that demarcates your features fine
with my mind’s fingertips.
You will not, now, return my stare
(too late, too late, the hornbill cries),
flicking leaflets from my hair,
each flick a gesture of despair -
rain of winter in your eyes.
My Father: Last days
He was in the provincial hospital, lying
hooked up to catheter and drip;
arms strapped down, bruised blue and red
where medicine’s needles had pricked.
The skin on one white, exposed leg was wrinkled as a pachyderm’s.
His only sound a kind of choking gargle, he seemed, not dying,
but like the unwilling subject of a medical experiment.
Life has used him up. His life -
here, now – comes slowly to an end,
the body shutting down and shutting down and shutting down.
Before tomorrow, nothing will happen:
petals won’t fall
(sap waits to rise again)
jerseys won’t unravel
(they’ve not yet been cast off)
trains won’t leave
(too few tracks have been laid)
babies won’t walk
(their bones are still broken)
arms won’t spread
(until hearts crack open)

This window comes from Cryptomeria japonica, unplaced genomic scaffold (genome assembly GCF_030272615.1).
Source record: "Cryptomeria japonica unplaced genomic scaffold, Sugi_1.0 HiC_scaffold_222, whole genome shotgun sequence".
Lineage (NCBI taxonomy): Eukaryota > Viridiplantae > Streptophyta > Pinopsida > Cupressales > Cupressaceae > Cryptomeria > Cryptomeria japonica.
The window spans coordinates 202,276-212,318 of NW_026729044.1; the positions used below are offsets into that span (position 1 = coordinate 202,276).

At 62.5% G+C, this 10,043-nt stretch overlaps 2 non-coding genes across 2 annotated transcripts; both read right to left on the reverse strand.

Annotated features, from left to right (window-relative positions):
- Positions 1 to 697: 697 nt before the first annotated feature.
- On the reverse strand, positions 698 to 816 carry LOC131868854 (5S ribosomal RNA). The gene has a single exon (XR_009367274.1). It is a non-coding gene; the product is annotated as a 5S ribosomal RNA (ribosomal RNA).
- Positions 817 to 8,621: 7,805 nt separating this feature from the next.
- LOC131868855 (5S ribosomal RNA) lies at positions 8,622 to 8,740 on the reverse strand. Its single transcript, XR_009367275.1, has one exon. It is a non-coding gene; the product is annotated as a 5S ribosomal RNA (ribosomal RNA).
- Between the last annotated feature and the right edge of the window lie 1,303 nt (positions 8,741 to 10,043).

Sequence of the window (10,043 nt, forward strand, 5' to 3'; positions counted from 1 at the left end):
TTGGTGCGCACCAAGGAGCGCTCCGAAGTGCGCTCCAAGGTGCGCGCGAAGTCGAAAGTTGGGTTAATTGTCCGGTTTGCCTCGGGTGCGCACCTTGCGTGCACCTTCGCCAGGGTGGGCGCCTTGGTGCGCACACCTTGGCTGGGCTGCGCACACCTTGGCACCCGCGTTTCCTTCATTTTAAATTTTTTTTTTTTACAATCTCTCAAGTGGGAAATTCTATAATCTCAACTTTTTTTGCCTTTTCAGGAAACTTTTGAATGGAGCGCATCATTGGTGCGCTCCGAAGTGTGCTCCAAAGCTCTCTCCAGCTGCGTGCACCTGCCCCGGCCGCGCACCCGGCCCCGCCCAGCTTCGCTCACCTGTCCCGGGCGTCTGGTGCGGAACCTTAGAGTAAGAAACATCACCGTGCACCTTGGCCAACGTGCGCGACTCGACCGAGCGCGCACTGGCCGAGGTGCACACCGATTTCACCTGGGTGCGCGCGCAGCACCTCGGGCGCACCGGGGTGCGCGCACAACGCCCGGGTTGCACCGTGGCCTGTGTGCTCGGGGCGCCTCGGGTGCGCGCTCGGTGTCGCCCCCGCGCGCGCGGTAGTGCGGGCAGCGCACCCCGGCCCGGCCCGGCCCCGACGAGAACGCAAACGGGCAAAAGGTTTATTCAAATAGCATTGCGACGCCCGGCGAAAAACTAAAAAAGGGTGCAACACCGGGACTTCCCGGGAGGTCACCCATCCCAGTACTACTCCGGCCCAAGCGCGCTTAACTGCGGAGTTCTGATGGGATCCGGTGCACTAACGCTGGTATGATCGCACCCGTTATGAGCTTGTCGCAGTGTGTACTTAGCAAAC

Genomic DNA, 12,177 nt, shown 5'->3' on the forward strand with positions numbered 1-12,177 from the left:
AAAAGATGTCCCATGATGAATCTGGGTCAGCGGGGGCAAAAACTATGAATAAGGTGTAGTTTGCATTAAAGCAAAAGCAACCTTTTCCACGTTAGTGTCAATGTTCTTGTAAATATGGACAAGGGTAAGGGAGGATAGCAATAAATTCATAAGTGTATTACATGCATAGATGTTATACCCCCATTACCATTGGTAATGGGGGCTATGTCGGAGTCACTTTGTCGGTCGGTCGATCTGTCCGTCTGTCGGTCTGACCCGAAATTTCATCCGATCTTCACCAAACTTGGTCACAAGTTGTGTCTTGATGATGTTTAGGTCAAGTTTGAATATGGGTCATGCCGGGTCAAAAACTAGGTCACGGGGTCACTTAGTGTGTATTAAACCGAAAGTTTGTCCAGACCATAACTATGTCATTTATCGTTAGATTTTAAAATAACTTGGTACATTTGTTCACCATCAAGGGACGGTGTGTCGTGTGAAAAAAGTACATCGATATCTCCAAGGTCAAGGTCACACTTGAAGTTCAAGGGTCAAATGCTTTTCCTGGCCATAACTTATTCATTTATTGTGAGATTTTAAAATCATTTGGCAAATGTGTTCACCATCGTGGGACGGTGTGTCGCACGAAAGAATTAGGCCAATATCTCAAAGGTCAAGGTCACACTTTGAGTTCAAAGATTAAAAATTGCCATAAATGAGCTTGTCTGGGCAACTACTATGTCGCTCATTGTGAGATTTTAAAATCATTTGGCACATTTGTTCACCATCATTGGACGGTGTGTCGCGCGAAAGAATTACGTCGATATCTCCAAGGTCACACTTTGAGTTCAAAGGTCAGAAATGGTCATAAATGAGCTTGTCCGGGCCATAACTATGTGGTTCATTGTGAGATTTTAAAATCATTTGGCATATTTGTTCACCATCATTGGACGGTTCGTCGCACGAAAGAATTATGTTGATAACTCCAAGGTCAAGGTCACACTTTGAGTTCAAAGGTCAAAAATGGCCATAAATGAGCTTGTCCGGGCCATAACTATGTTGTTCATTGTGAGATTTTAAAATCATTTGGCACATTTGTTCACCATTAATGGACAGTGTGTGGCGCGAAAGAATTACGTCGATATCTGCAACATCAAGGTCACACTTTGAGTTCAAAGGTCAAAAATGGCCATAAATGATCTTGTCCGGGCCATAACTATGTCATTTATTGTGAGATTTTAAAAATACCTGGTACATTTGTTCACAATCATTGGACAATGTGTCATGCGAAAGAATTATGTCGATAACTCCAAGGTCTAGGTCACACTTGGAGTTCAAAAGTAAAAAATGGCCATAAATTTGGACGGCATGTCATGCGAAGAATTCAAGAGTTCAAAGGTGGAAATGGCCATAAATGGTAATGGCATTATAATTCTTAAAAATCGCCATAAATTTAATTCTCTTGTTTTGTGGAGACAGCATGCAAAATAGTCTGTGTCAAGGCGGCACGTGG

hair won’t clog the plug
(chemo bags are sealed shut)
Before tomorrow, nothing can happen:
(for nothing else can be)
1 and 0 and
and not in twos
one hundred and one
and one thousand one
hundred and eleven
until that world crashes
Naming the time
Sara P. Dias
Among ferns made denser by winter rain,
I find a toy train, maybe mislaid in busy play:
its unknown destination perhaps serving
in the first naming of love and loss.
Empty wrappers, their once loud branding faded,
the foil made soft, whisper of secret meetings
out of sight of mothers and grandmothers –
not yet knowing that absence.
The young geese overhead know
their journey, but not yet the experience.
It must be spring again.
I lie in too deep and rest on implied forevers
Drowning on the end of my dreams
I will not swim,
I will stay below and be the wave
Under the sun that is stuck to day